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Those animals are looked upon as stupid and lumpish which have a hard, rigid heart, while those in which it is small are courageous, and those are timid which have it very large. The heart is the largest, in proportion to the body, in the mouse, the hare, the ass, the stag, the panther, the weasel, the hyæna, and all the animals, in fact, which are timid, or dangerous only from the effects of fear. In Paphlagonia the partridge has a double heart. In the heart of the horse and the ox there are bones sometimes found. It is said that the heart increases every year in man, and that two drachmæ in weight are added1 yearly up to the fiftieth year, after which period it decreases yearly in a similar ratio; and that it is for this reason that men do not live beyond their hundredth year, the heart then failing them: this is the notion entertained by the Egyptians, whose custom it is to embalm the bodies of the dead, and so preserve them. It is said that men have been born with the heart covered with hair, and that such persons are excelled by none in valour and energy; such, for instance, as Aristomenes,2 the Messenian, who slew three hundred Lacedæmonians. Being covered with wounds, and taken prisoner, he, on one occasion, made his escape by a narrow hole which he discovered3 in the stone quarry where he was imprisoned, while in pursuit of a fox which had found that mode of exit. Being again taken prisoner, while his guards were fast asleep he rolled himself towards a fire close by, and, at the expense of his body, burnt off the cords by which he was bound. On being taken a third time, the Lacedæmonians opened his breast while he was still alive, and his heart was found covered with hair.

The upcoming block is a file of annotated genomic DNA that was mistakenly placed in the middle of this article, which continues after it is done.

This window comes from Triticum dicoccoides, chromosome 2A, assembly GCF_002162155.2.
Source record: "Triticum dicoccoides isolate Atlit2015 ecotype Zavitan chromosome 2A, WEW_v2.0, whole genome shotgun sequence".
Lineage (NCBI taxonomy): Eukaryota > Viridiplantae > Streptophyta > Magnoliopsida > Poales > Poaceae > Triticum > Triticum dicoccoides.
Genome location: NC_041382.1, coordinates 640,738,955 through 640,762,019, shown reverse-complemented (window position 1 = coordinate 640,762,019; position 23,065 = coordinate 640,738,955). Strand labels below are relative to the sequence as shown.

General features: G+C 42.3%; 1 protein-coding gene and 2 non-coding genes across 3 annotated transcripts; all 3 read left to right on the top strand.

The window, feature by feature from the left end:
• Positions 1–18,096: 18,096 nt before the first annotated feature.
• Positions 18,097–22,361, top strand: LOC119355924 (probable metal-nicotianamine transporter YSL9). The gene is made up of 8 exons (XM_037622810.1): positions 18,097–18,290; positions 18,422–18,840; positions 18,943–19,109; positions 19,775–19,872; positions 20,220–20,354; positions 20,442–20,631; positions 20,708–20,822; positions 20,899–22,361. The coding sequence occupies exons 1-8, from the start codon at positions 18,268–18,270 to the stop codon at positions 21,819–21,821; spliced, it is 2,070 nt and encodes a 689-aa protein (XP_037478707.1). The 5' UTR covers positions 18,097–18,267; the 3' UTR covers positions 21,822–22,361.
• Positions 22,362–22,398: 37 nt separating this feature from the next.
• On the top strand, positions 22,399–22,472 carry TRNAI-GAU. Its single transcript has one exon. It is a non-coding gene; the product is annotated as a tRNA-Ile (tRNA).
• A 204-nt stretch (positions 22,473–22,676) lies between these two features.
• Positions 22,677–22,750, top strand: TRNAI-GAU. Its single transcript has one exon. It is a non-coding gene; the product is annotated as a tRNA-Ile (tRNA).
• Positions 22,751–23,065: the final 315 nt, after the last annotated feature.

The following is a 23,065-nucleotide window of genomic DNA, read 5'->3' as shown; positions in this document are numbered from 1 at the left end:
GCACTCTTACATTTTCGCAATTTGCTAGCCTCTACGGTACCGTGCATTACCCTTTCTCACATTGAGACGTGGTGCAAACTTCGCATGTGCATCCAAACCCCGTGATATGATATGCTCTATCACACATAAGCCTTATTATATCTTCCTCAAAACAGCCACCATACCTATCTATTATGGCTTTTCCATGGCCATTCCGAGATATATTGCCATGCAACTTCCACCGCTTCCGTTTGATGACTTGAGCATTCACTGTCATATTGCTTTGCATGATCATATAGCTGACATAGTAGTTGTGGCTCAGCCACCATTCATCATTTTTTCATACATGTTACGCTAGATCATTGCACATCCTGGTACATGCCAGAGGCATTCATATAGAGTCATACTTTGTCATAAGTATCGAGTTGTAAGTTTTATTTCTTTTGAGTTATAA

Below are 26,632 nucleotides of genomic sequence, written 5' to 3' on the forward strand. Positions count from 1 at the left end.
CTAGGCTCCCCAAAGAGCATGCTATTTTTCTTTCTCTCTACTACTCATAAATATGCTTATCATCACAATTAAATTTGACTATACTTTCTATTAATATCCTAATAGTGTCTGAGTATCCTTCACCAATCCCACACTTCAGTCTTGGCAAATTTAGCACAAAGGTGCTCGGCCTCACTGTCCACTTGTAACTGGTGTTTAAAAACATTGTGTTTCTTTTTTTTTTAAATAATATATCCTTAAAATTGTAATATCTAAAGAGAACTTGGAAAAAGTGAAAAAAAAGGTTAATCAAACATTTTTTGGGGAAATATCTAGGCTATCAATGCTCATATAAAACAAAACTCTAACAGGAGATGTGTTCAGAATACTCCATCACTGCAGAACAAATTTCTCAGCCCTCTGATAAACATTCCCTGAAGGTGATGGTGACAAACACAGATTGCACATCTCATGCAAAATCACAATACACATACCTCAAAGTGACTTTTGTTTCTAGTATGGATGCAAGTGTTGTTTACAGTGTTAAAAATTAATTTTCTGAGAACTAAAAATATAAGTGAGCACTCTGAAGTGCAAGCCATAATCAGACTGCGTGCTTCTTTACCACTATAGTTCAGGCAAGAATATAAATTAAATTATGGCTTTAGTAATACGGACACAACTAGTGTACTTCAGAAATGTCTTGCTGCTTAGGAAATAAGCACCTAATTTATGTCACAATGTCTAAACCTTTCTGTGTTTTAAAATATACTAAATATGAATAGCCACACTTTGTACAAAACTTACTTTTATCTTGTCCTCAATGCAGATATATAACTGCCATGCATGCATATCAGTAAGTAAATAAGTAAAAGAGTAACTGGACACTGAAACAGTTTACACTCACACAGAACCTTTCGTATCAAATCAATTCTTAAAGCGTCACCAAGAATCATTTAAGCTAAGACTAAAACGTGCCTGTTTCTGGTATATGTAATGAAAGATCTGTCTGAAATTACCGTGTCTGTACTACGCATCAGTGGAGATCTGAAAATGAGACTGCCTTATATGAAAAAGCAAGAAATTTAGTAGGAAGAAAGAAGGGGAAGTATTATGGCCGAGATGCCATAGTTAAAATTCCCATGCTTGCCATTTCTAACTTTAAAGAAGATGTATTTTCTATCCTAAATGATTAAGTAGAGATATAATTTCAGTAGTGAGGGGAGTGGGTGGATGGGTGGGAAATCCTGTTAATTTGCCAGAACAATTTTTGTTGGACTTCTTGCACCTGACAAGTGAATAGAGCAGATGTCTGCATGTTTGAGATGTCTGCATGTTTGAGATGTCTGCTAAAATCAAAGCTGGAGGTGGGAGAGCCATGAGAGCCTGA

1 In spite of what Schenkius says in confirmation of Pliny, this is very doubtful. Of course it must increase from childhood, but the increase surely does not continue till the fiftieth year.

2 See an account of him in the Messeniaca of Pausanias.

3 In this part of the story may have originated that of the escape of Sindbad the Sailor, when buried in the vault with the body of his wife.— See the "Arabian Nights."

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